With the cyber threats faced by mobile phone users uprising at an alarming rate, app permissions became a crucial step in securing our devices. Kaspersky Lab detected almost 6 million malicious installation packages and more than 94.000 mobile banking Trojans.
Mobile apps need permissions in order to work, but in the eye of the regular smartphone user, today’s breed of mobile software seems to make unreasonable demands before allowing you to install them. We must pay extra attention because these requests may be hiding unscrupulous or even malicious intentions. Read below a step-by-step guide to app permissions and how you can take full control of your shared data.
What are app permissions and why the requests should make sense to users
In order to perform its full range of functions, an app needs some concessions or allowances that users agree with. In theory, an app developer must be transparent in how the data is handled, including information provided by a user, collected about a user, and collected about a user’s use of the app or device. However, cybercriminals can exploit them for their personal gain. For the regular user, the permissions protocol can be extremely confusing, especially if so many are presented at once, with little clarification about what they’re actually used for and even less understanding of the potential consequences.
Normal and dangerous permissions
System permissions are divided into two groups: normal and dangerous. Because they don’t pose a risk to our privacy, normal permissions are allowed by default. For example, Android allows apps to access the internet without asking for your permission. On the other hand, Android will always ask the user to approve dangerous permissions, such as calling history, private messages, location, microphone, SD card. Recently, Trustlook has identified 25,936 malicious apps that are currently using one of Facebook’s APIs, such as a login API or messaging API. These allow apps to access a range of information from Facebook profiles, like name, location, and email address. “To be fair, Facebook is not the only company with its APIs embedded in malicious applications. Twitter, LinkedIn, Google, and Yahoo offer similar options to developers, and thus their user data faces similar exposure”, according to the same article.
Top potentially dangerous permissions
You should keep an eye out for apps that request access to the following permission groups, as approving a single permission from any group automatically approves all other permissions within that same group. The ups and downs for each permission:
This type of permissions allows apps to know your phone number, current mobile network information, and ongoing call status. Granting access to your phone details means that an app can read and send the IMEI of your phone via the Internet. Apps can also make calls, see who’s calling you, read and edit your call logs, add voicemail, and even redirect calls to other numbers.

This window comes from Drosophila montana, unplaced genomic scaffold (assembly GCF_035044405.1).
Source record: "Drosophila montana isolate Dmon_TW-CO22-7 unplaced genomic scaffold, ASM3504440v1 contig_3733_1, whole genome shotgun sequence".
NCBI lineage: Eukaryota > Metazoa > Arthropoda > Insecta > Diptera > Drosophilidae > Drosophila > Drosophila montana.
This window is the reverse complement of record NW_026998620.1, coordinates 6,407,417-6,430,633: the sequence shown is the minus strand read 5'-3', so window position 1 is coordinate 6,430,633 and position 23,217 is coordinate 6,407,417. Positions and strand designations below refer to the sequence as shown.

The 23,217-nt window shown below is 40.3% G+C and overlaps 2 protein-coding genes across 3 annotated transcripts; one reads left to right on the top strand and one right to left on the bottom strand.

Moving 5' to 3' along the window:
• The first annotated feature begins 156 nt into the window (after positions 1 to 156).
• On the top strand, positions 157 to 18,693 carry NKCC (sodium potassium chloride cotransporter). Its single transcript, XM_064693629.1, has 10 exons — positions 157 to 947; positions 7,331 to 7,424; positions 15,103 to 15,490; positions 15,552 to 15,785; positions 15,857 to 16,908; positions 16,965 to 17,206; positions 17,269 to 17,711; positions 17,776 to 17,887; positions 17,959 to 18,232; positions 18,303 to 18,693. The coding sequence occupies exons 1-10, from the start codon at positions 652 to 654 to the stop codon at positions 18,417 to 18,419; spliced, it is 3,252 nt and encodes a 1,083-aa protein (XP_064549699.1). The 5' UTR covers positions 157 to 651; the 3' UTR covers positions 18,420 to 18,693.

Fair use: Communication apps need this permission to function properly. Some apps offer customer support via telephone, thus allowing you to call a number directly from the app.
Dangers: By storing your phone’s IMEI on their servers, cybercriminals can track your device without using more personal information. Furthermore, a malicious app can make calls without your consent, including paid calls.
These types of permissions allow apps to read and use the device’s approximate or precise location, using cellular base stations, Wi-Fi hotspots or GPS.
Fair use: navigation apps, camera apps (geo-tag your photos), shopping apps, check-in features in apps like Facebook.
Dangers: Cybercriminals can use location data to track the device and gather data on its user. Gathered data can then be correlated with other pieces of information so they can send phishing emails or messages. By tracking your phone, thieves know when you’re not at home.
Storage permissions allow apps to access and modify the files stored on your device, like music, photos, documents or something else.
Fair use: music apps, camera apps, social networking apps, document apps, browsers.
Dangers: Without your knowledge, a malicious app can read, change, and delete documents, photos and any other files. From there, a malware infection can spread rapidly.
SMS and MMS permissions
This permission grants apps access to read and send text messages, as well as receive WAP push messages and MMS messages.
Fair use: Communication and social media apps need this permission to function properly.
Dangers: A malicious app can use your phone to spam others and even subscribe to paid services without your knowledge. By reading two-step verification codes, hackers can easily access your bank account by correlating the code with the internet banking login information.
Apps usually request access to your contacts so you can share things. This permission allows apps to read, create, or edit the contact list, as well as access the list of all accounts used on the device, including Facebook, Instagram, Twitter, Google etc.
Fair use: Many apps need this permission to function properly, like communication apps or social media apps.
Dangers: With the entire contact list at its disposal, a malicious app can target your friends, family, and co-workers with spam messages or phishing scams.
The first step in order to keep your device clean is to install apps from an approved app store. Before installing an app, take some time to read its boring description which includes permissions list, Terms, and Conditions or even user reviews. Always remember that app permissions exist to protect the end user and if you go through the permission list using logic and common sense you should be able to take full control of the data you share.